In the midst of this incredible era of opportunity, how much more could local associations LEAD out in church planting, missional strategy, engaging immigrant and refugee people groups with the gospel, love, and good deeds, and in church revitalization? While I’m happy for the work our national entities and state conventions do, it is sometimes easy to fly at the 30,000 foot level. But, we already have local associations all over the country who are doing great work on the ground and could be doing so much more if they had the resources and focus that some of our other levels of cooperation have had. And, we have many associations that desperately need to be revived and refocused.

Could it be that associational cooperation on the local level is the missing emphasis that could help revitalize older churches, reach the lost (including immigrant groups), develop new leadership, be the ground floor for racial reconciliation, plant new churches, and be a spring board to reach the nations in North America and around the world? There is always competition for dollars and when you have state conventions and national entities constantly needing funds, I know it is hard to stretch offerings. But, what if we saw a strong association as the FIRST thing that our local church focused on instead of what is often an afterthought?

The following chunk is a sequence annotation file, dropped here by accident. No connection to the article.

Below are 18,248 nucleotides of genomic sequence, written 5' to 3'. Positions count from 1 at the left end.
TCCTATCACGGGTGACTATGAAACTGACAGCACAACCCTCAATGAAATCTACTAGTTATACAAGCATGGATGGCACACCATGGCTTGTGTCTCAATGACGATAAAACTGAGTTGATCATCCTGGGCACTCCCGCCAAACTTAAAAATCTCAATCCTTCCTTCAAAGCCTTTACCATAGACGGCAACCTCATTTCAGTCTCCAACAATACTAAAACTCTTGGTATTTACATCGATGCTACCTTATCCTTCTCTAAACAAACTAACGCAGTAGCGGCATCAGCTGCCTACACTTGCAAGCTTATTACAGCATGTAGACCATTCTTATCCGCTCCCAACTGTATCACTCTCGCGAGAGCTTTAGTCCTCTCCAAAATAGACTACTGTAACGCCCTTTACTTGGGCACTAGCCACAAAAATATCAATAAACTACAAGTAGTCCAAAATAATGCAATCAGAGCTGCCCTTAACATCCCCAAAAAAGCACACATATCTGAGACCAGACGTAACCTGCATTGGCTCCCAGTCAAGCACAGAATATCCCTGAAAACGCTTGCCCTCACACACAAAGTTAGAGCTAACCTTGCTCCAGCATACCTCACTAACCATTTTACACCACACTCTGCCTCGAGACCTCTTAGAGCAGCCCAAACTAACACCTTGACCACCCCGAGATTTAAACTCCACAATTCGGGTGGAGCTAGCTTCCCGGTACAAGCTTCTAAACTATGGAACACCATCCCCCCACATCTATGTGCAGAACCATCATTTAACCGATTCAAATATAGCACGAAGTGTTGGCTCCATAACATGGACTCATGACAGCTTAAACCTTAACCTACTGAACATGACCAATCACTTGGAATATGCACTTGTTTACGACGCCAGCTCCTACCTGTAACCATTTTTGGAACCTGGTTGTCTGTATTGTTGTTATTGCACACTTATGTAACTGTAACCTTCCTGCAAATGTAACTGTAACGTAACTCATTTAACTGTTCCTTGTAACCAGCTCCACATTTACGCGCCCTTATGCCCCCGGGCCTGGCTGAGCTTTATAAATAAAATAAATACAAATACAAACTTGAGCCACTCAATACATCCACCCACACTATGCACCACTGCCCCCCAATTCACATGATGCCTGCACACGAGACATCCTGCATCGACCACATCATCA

At the MBA we always talk about “doing more with less.” There is no area of SBC life that I’ve seen a dollar go further than in the incredible work of the Montgomery Baptist Association. I know that this is the case elsewhere as well. As both a pastor for many years and now a staff member at our association, I’ve seen it from both sides. And, while I know that associations across the SBC are not all that they should be, what if they were strengthened and became local missions agencies with the purpose of helping the local church reach their region for Christ?

What are some of your ideas? I’d love to see the mission work and church strengthening of the local association grow into one of the strongest aspects of SBC life. How much healthier would we be if this focus was strengthened? How much more leadership could be developed? How could we better reach areas that still have strong churches but are quickly seeing the overall churched population dwindle?

I think there is a lot of good work being done here and a lot of potential for even more. I’ve talked with others about this who agree. I’d love to see a renewal of strong associational life in the SBC that helps bring local churches together to reach their region and grow stronger together. It can be done. What is stopping us?


Women Can Speak in Church–1 Corinthians 14:34-36